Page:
When did the term "technical" come to denote a converted pickup truck with an added weapon mount in military jargon?

  • 1
    It must be fairly recent. Can you cite a credible source using this term and edit it in please? According to Wikipedia, it dates to 1990 in Somalia. May 8, 2017 at 23:02
  • @Cascabel - Note that "fairly recent" is 25 years ago.
    – Hot Licks
    May 8, 2017 at 23:12

2 Answers 2


According to counterinsurgency expert David Kilcullen, as quoted in an article in Newsweek, the term originated in the 1990's in Somalia.

Indeed, Africa, says Kilcullen, is where the truck got its nickname as a fighting vehicle, “the technical.” “When [nongovernmental organizations] and the U.N. first went into Somalia,” he says, referring to a period in the 1990s, “they were not able to bring their own guards. So they got so-called ‘technical assistance grants’ to hire guards and drivers on the ground. Over time, a ‘technical’ came to mean a vehicle owned by a guard company, and then eventually to mean a Hilux with a heavy weapon mounted on the back.”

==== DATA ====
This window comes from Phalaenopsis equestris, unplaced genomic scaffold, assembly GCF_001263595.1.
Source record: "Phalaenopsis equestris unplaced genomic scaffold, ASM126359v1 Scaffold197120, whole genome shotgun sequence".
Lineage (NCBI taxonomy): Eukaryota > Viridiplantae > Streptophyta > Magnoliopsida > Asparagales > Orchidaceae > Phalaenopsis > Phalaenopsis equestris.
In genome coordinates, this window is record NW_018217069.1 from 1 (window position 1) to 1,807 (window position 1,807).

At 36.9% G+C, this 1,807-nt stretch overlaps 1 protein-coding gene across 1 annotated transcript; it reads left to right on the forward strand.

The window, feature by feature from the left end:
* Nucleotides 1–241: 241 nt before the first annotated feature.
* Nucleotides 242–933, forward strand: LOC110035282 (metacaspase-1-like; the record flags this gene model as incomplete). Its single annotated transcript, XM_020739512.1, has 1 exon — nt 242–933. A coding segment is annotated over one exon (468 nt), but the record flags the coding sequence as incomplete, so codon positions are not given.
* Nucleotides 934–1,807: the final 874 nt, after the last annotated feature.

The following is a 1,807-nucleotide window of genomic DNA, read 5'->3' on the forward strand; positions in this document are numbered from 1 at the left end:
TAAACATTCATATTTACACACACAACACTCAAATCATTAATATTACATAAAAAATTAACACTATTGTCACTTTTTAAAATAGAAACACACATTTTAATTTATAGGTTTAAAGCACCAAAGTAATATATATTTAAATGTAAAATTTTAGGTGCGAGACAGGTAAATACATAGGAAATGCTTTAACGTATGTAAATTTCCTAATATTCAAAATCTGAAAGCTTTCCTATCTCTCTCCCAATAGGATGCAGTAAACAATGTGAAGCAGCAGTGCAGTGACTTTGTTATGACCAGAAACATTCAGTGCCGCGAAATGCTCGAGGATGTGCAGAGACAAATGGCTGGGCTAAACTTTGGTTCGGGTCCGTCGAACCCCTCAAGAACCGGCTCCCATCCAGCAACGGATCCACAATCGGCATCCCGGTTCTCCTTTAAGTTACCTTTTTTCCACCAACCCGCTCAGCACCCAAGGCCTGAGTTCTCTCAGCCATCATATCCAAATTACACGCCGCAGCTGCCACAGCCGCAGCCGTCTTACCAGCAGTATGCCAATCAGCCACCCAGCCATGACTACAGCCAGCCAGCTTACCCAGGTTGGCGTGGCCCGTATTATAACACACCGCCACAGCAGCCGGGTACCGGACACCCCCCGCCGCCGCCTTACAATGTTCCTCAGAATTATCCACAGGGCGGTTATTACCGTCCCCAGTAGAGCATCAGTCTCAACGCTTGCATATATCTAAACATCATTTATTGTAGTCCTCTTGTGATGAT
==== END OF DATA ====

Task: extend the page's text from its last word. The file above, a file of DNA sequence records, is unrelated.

The term's been around since the Somali civil war during the 90s. Wikipedia bears this out:

The term technical describing such a vehicle originated in Somalia in the early 1990s. Barred from bringing in private security, non-governmental organizations hired local gunmen to protect their personnel, using money defined as "technical assistance grants". Eventually the term broadened to include any vehicle carrying armed men.[1] Technicals have also been referred to as battlewagons, gunwagons,[2] or gunships.

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